Rolling Meadows aldermen back plan to offer restaurants incentives

  • A financial incentive program to entice restaurants to open in Rolling Meadows received a positive reception this week from city aldermen.

    A financial incentive program to entice restaurants to open in Rolling Meadows received a positive reception this week from city aldermen. Daily Herald File Photo, 2014

 
 
Updated 3/22/2018 4:14 PM

Most Rolling Meadows aldermen voiced support this week for a proposal that would provide restaurants with financial incentives to lure them to town.

Aldermen John D'Astice, Mike Cannon, Nick Budmats and Laura Majikes signaled their preference to proceed with a formal city ordinance that would establish an incentive program that mixes sales-tax sharing and reduced permit fees to anyone who opens a full-service restaurant in the city.

                                                                                                                                                                                                                       
 

D'Astice brought an initial proposal to the council last October; since then, it's been refined over the course of five meetings of the city's economic development committee.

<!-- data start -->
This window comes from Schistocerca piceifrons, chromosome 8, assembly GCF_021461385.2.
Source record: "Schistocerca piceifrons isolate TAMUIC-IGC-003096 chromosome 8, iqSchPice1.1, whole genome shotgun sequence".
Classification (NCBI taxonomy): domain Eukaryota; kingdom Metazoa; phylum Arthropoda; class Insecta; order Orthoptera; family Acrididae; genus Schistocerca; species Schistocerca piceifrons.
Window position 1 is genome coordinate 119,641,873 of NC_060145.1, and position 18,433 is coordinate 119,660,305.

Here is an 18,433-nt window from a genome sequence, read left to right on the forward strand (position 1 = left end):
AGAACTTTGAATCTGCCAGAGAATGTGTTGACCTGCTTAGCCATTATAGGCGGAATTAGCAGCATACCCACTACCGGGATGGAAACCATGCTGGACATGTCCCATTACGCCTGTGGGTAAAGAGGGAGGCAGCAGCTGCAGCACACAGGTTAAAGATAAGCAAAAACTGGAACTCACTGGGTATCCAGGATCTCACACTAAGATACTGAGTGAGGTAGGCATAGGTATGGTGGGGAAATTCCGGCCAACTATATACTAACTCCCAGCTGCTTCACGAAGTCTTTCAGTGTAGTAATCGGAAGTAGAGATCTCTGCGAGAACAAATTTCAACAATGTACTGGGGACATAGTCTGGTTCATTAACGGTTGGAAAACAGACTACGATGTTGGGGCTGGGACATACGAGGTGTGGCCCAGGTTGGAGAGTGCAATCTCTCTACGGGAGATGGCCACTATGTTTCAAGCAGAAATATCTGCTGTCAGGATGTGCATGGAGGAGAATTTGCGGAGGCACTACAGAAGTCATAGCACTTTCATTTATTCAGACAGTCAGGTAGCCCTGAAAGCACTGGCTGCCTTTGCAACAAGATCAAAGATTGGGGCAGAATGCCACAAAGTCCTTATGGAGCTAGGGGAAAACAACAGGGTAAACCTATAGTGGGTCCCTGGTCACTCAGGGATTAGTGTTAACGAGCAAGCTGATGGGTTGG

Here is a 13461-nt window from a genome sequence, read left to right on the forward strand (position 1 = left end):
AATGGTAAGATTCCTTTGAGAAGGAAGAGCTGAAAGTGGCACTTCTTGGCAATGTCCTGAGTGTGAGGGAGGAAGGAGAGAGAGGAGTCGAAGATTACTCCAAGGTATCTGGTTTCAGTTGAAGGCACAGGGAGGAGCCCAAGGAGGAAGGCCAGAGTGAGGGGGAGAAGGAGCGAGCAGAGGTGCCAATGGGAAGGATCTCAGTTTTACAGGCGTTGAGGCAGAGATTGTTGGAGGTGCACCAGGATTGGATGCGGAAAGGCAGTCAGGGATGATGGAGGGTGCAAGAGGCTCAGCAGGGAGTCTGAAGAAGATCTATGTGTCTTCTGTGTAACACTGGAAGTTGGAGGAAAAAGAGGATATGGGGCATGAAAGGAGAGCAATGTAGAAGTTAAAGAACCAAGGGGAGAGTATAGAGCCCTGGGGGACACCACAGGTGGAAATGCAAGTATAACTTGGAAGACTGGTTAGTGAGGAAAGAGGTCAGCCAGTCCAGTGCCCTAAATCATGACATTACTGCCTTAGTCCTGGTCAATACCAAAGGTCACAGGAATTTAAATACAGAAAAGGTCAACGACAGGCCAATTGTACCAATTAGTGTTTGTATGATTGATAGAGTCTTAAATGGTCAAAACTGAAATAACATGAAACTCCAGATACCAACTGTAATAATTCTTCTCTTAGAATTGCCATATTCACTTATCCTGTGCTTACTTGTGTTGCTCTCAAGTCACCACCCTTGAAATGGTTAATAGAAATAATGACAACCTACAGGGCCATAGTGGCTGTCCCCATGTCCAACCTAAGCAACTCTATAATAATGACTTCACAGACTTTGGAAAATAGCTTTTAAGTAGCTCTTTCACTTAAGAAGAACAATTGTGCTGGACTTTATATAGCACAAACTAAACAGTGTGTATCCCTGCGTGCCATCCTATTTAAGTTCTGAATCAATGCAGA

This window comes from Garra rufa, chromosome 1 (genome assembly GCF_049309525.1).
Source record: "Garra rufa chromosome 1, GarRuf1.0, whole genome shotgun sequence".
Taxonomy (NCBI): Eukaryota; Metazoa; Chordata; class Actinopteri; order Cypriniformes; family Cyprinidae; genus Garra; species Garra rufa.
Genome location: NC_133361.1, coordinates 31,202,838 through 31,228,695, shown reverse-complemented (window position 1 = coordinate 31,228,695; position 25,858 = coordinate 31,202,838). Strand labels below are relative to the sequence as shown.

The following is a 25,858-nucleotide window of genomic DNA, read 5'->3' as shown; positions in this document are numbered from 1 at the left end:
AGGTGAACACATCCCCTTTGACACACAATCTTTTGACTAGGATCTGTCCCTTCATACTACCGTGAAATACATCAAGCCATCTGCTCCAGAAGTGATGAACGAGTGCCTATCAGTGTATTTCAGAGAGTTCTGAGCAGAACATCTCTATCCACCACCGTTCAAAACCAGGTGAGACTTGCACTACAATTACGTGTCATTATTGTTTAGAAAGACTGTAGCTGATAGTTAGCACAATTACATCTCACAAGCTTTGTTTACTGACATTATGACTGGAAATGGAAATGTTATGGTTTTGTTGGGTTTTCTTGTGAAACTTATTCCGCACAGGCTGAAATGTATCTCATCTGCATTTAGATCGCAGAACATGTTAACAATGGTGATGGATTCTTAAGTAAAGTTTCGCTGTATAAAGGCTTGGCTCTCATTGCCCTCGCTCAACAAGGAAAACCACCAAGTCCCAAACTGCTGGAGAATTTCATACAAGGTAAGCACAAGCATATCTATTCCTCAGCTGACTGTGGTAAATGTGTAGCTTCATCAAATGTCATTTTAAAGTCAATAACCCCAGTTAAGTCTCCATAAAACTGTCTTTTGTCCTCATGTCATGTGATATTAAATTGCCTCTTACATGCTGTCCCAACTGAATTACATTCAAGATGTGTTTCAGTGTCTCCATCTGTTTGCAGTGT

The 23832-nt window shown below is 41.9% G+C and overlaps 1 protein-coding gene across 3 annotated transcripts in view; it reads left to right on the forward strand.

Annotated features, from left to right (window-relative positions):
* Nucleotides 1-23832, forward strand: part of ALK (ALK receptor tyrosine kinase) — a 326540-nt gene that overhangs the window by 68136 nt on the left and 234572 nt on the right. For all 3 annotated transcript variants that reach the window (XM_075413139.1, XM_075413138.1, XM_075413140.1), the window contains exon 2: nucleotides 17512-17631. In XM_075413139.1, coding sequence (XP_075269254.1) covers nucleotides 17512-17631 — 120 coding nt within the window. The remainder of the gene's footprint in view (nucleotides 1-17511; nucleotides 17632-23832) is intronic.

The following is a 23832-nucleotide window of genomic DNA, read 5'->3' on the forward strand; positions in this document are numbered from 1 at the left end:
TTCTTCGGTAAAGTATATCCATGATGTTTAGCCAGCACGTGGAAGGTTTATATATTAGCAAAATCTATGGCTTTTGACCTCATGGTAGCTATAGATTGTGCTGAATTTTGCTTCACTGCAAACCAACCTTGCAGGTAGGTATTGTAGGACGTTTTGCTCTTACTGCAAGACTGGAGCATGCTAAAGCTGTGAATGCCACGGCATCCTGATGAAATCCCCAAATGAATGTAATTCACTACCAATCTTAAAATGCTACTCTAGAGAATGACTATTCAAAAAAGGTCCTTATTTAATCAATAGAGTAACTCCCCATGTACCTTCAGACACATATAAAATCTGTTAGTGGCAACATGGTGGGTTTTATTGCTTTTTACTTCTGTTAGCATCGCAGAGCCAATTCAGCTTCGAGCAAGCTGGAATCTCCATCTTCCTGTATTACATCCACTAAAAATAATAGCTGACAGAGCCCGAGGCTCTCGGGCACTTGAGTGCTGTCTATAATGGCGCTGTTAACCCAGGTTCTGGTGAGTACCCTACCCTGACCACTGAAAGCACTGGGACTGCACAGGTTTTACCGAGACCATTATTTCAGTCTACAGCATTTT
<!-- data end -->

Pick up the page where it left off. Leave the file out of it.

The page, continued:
"I tried to not be overbearing. I wanted the members of that committee to look at it and make this a worthwhile plan," D'Astice told aldermen at a city council committee-of-the-whole meeting Tuesday night. "It's different than what I first proposed, but I think overall it's a good incentive for people who are renting and purchasing space."

The plan calls for offering any individual, group or small business that purchases or rents space for a new restaurant:

• A food and beverage tax-sharing agreement where the city rebates 40 percent of taxes for the first year and 20 percent for the second year. (The rebate would be given after the restaurant is open and operational for a year).

• The cost of city permit fees reduced up to $5,000 (or for renters, up to three months rent, whichever is lower).

The city also would require a business and marketing plan and for the business to be open within a year of the purchase or lease being inked.

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D'Astice's original proposal called for offering a mix of cash (up to $10,000), property tax breaks, waived permit fees and sales tax sharing to restaurateurs, as well as finders fees to anyone who refers a new restaurant.

The plan also called for incentives for restaurants that open along Kirchoff Road between Wilke Road and Route 53 -- the city's traditional downtown where residents have clamored for sit-down eateries. The revised plan, recommended by the economic development committee, would make the incentives available citywide.

D'Astice and Budmats have since suggested a tiered incentive plan in which Kirchoff Road restaurants could get a bigger share of food and beverage taxes.

Only one aldermen at Tuesday's meeting, Robert Banger Jr., opposed the incentive plan, saying it would "pick winners" and be unfair to restaurants that may open just before the council puts the program in place.

The council is expected to consider an ordinance on the program after the city attorney drafts it.

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